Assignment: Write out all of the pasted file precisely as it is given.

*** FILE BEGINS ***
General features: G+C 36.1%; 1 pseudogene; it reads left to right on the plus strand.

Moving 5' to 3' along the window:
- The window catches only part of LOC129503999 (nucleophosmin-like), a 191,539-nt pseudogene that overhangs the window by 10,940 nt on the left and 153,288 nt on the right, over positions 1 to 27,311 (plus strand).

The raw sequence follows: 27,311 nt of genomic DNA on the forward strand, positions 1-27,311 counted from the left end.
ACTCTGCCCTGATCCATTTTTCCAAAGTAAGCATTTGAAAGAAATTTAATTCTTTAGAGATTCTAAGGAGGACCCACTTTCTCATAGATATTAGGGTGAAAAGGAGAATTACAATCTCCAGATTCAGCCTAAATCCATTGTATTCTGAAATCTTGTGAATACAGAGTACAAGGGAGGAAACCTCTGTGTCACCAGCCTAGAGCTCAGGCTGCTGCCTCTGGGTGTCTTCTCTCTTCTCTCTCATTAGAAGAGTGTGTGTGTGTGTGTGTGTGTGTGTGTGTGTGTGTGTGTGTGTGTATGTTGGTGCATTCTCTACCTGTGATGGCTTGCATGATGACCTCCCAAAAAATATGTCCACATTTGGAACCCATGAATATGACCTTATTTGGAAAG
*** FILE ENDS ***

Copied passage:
General features: G+C 36.1%; 1 pseudogene; it reads left to right on the plus strand.

Moving 5' to 3' along the window:
- The window catches only part of LOC129503999 (nucleophosmin-like), a 191,539-nt pseudogene that overhangs the window by 10,940 nt on the left and 153,288 nt on the right, over positions 1 to 27,311 (plus strand).

The raw sequence follows: 27,311 nt of genomic DNA on the forward strand, positions 1-27,311 counted from the left end.
ACTCTGCCCTGATCCATTTTTCCAAAGTAAGCATTTGAAAGAAATTTAATTCTTTAGAGATTCTAAGGAGGACCCACTTTCTCATAGATATTAGGGTGAAAAGGAGAATTACAATCTCCAGATTCAGCCTAAATCCATTGTATTCTGAAATCTTGTGAATACAGAGTACAAGGGAGGAAACCTCTGTGTCACCAGCCTAGAGCTCAGGCTGCTGCCTCTGGGTGTCTTCTCTCTTCTCTCTCATTAGAAGAGTGTGTGTGTGTGTGTGTGTGTGTGTGTGTGTGTGTGTGTGTGTGTATGTTGGTGCATTCTCTACCTGTGATGGCTTGCATGATGACCTCCCAAAAAATATGTCCACATTTGGAACCCATGAATATGACCTTATTTGGAAAG